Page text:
About Us


History of the Du Quoin Public Library

In 1934, the Junior Women's Club, now the Thursday Club, decided the city of Du Quoin needed a public library.  The Club asked for donations and the community responded.  A small block building, on North Mulberry Street, was donated by Mr. John Yehling.  The Chamber of Commerce was responsible for the lighting of the library and Mr. LaFae Bradley gave freely of his time in the construction of the shelves for the reading room.

On opening day, July 2, 1934, approximately 1,000 books were donated by the residents of Du Quoin.  Although the Junior Women's Club was the principal sponsor of the project, an advisory board of three local businessman was selected, and they were Joe Strickler, Harry Lancaster, and V. G. Croessman.  Mrs. Allean Beem was the first librarian. 

Beginning in 1937, the library received assistance from the Works Progress Administration.  This assistance provided better shelving, a children's section, and the salaries of a custodian and a librarian, then Mrs. Bess Chesney. 

Even though the library received WPA assistance, it was still an expensive project for the members of the Junior Women's Club, so they asked other organizations to assist.  Together, they formed a new library board composed of a representative from each club.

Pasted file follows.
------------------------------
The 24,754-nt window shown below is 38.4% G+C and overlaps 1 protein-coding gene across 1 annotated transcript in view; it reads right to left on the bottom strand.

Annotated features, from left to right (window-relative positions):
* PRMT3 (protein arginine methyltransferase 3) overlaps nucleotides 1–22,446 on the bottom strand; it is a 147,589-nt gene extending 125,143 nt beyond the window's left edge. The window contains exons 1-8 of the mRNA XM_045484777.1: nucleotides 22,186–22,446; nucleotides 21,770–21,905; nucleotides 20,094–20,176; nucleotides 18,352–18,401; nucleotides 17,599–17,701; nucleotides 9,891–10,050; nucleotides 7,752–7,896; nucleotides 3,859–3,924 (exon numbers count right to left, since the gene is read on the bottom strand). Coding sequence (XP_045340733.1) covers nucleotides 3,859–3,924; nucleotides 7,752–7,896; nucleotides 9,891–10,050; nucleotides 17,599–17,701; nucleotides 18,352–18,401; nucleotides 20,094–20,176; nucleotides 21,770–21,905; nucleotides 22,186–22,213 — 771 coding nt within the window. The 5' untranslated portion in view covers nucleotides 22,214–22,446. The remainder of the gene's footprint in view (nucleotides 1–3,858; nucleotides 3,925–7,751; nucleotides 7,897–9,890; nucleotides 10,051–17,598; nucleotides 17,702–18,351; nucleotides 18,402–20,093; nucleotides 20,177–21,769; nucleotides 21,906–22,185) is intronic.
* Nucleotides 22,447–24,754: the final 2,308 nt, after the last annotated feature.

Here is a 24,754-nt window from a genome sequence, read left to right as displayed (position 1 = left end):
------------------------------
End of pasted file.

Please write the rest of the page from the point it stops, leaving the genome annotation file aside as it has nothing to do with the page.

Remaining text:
That board in 1940, appealed to the city council for public support in the form of tax funds.  The request was granted and the Du Quoin Public Library was reorganized according to the State Constitution. 

The first Board of Directors to administer tax funds was composed of Florence Baird, Rosamond Forester, Arline Yehling, Catherine Parks, Leah Hayes, Camille Karraker, Bertha Carr, Anton Berg, and Lapur Horn. 

On July 5, 1940, with the increase of the book collection (4,000 titles) a larger building was needed.  The library moved to the Gill building at the intersection of Poplar and Mulberry Streets. 

Following the death of Mrs. Chesney in 1946, Mrs. Dorothy Pritchett became librarian for the next four years, resigning in September, 1950.  Upon her resignation, Mrs. Ann Richardson was appointed librarian and filled the position until her death March 12, 1967.  Mrs. Lillian Swayer was then appointed and served until her illness in January, 1975. 

In March 1953, the still-growing library was moved to the Ray Provart building on South Division Street.  At this time the library housed 6,326 volumes and served 3,450 patrons. 

In the fall of 1956, when the General Telephone Company occupied its new dial exchange on East Park Street, the firm, under the direction of Manager Frank Simons of Du Quoin, offered its evacuated building to the city for $8,000, providing it be used for a library.  The city accepted the offer and with the assistance of the Lions Club members, the library was moved to 6 South Washington. 

On July 1, 1966, the Du Quoin Library became a member of the Shawnee Library System, entitling patrons to have more access not only to books, but to LP records, cassettes, video tapes, and microfilm newspapers and census records. 

In July, 1990 the library moved to its current location in the new City Complex building at 28 South Washington Street.  Please come and visit us.